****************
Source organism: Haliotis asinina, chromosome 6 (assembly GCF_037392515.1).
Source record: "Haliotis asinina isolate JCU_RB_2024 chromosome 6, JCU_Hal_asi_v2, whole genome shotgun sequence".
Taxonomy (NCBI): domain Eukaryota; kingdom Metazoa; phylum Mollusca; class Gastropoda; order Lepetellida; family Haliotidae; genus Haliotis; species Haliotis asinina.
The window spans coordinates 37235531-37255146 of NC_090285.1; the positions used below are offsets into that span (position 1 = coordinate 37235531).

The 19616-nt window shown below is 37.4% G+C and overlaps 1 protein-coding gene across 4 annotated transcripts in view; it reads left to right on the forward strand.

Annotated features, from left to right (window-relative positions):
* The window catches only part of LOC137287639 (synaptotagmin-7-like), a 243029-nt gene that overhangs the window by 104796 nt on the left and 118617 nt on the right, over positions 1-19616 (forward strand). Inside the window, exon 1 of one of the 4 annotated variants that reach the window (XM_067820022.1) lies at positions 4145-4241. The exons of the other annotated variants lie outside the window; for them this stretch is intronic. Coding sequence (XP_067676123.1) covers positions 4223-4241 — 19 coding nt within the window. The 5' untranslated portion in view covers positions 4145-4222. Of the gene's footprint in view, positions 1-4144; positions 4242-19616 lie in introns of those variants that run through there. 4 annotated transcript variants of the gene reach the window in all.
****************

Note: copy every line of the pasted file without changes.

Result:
Source organism: Haliotis asinina, chromosome 6 (assembly GCF_037392515.1).
Source record: "Haliotis asinina isolate JCU_RB_2024 chromosome 6, JCU_Hal_asi_v2, whole genome shotgun sequence".
Taxonomy (NCBI): domain Eukaryota; kingdom Metazoa; phylum Mollusca; class Gastropoda; order Lepetellida; family Haliotidae; genus Haliotis; species Haliotis asinina.
The window spans coordinates 37235531-37255146 of NC_090285.1; the positions used below are offsets into that span (position 1 = coordinate 37235531).

The 19616-nt window shown below is 37.4% G+C and overlaps 1 protein-coding gene across 4 annotated transcripts in view; it reads left to right on the forward strand.

Annotated features, from left to right (window-relative positions):
* The window catches only part of LOC137287639 (synaptotagmin-7-like), a 243029-nt gene that overhangs the window by 104796 nt on the left and 118617 nt on the right, over positions 1-19616 (forward strand). Inside the window, exon 1 of one of the 4 annotated variants that reach the window (XM_067820022.1) lies at positions 4145-4241. The exons of the other annotated variants lie outside the window; for them this stretch is intronic. Coding sequence (XP_067676123.1) covers positions 4223-4241 — 19 coding nt within the window. The 5' untranslated portion in view covers positions 4145-4222. Of the gene's footprint in view, positions 1-4144; positions 4242-19616 lie in introns of those variants that run through there. 4 annotated transcript variants of the gene reach the window in all.